Latest: Puerto; ProTour; Wiggins and Millar; Crake

Operaci¢n Puerto: cyclists called to give evidence; Six federations against ProTour; Millar and Wigg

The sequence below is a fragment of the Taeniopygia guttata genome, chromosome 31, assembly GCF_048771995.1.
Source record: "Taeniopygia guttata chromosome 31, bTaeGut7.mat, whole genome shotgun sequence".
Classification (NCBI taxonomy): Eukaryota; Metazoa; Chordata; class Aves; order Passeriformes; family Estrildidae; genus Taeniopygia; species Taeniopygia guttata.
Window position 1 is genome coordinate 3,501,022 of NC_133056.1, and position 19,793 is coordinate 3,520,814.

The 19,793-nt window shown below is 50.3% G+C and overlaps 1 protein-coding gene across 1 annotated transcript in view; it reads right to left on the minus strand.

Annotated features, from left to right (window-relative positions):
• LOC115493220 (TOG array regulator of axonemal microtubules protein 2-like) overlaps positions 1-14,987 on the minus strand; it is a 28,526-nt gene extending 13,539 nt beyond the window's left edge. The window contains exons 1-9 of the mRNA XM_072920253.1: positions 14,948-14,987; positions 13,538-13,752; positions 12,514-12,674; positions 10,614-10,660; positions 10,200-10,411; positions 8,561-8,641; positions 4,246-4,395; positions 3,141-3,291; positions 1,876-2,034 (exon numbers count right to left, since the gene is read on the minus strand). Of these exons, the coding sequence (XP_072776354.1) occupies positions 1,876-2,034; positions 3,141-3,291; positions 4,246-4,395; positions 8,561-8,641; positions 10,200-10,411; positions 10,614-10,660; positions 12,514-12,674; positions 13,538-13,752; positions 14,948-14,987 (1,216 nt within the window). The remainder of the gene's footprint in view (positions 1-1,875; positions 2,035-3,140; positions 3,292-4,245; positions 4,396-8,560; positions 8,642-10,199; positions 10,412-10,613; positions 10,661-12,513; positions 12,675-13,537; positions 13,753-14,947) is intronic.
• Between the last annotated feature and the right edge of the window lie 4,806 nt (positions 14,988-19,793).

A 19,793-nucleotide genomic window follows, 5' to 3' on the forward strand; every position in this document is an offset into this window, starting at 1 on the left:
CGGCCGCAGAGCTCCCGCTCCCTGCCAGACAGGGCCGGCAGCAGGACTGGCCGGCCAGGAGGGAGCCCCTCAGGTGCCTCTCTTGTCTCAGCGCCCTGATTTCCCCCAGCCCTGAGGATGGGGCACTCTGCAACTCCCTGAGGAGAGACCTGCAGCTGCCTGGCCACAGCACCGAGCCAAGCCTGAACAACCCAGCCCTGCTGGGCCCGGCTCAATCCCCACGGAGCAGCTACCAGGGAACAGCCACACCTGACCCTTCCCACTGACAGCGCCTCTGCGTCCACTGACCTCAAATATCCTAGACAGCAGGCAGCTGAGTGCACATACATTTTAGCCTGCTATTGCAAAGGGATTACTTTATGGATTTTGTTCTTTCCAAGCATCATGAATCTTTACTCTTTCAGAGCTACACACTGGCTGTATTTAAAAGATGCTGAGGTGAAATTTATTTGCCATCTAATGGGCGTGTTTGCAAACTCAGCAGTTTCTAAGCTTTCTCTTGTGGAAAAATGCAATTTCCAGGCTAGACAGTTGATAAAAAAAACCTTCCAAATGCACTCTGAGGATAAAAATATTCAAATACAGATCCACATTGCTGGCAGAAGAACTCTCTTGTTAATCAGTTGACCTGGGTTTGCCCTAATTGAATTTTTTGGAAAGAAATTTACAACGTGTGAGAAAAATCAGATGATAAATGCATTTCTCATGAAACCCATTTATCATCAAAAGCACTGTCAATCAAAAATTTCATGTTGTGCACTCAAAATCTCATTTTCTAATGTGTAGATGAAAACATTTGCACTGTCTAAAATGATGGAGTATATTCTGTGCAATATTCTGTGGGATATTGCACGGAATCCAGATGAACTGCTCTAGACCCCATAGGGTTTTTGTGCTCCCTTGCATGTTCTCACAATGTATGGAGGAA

Operaci¢n Puerto: cyclists called to give evidence; Six federations against ProTour; Millar and Wigg